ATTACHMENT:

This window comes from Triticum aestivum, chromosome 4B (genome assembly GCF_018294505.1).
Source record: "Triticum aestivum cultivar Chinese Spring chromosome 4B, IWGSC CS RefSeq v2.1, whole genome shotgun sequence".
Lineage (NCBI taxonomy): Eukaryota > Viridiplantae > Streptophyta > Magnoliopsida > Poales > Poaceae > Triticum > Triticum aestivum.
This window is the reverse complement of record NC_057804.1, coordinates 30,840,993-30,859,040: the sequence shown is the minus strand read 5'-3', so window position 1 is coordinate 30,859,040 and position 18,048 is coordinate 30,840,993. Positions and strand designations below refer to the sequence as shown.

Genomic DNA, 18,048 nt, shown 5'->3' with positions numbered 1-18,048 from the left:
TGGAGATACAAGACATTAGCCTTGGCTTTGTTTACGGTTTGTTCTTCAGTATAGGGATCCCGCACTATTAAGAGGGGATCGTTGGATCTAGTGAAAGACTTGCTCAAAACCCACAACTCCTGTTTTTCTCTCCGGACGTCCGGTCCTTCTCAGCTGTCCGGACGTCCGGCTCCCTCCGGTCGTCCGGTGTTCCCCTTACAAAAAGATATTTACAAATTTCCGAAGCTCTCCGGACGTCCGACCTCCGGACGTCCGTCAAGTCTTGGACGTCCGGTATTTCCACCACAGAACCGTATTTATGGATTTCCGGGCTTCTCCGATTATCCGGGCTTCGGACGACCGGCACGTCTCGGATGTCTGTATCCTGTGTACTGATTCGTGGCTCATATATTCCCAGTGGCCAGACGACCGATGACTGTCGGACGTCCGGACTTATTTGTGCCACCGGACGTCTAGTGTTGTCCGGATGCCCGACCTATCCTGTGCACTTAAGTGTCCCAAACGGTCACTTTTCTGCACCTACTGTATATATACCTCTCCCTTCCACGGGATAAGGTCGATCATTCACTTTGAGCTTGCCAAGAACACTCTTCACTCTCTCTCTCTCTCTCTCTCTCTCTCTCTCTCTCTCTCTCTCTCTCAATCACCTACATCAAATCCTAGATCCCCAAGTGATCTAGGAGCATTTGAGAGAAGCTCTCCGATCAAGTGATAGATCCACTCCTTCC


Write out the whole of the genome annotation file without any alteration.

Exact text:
This window comes from Triticum aestivum, chromosome 4B (genome assembly GCF_018294505.1).
Source record: "Triticum aestivum cultivar Chinese Spring chromosome 4B, IWGSC CS RefSeq v2.1, whole genome shotgun sequence".
Lineage (NCBI taxonomy): Eukaryota > Viridiplantae > Streptophyta > Magnoliopsida > Poales > Poaceae > Triticum > Triticum aestivum.
This window is the reverse complement of record NC_057804.1, coordinates 30,840,993-30,859,040: the sequence shown is the minus strand read 5'-3', so window position 1 is coordinate 30,859,040 and position 18,048 is coordinate 30,840,993. Positions and strand designations below refer to the sequence as shown.

Genomic DNA, 18,048 nt, shown 5'->3' with positions numbered 1-18,048 from the left:
TGGAGATACAAGACATTAGCCTTGGCTTTGTTTACGGTTTGTTCTTCAGTATAGGGATCCCGCACTATTAAGAGGGGATCGTTGGATCTAGTGAAAGACTTGCTCAAAACCCACAACTCCTGTTTTTCTCTCCGGACGTCCGGTCCTTCTCAGCTGTCCGGACGTCCGGCTCCCTCCGGTCGTCCGGTGTTCCCCTTACAAAAAGATATTTACAAATTTCCGAAGCTCTCCGGACGTCCGACCTCCGGACGTCCGTCAAGTCTTGGACGTCCGGTATTTCCACCACAGAACCGTATTTATGGATTTCCGGGCTTCTCCGATTATCCGGGCTTCGGACGACCGGCACGTCTCGGATGTCTGTATCCTGTGTACTGATTCGTGGCTCATATATTCCCAGTGGCCAGACGACCGATGACTGTCGGACGTCCGGACTTATTTGTGCCACCGGACGTCTAGTGTTGTCCGGATGCCCGACCTATCCTGTGCACTTAAGTGTCCCAAACGGTCACTTTTCTGCACCTACTGTATATATACCTCTCCCTTCCACGGGATAAGGTCGATCATTCACTTTGAGCTTGCCAAGAACACTCTTCACTCTCTCTCTCTCTCTCTCTCTCTCTCTCTCTCTCTCTCTCTCTCTCAATCACCTACATCAAATCCTAGATCCCCAAGTGATCTAGGAGCATTTGAGAGAAGCTCTCCGATCAAGTGATAGATCCACTCCTTCC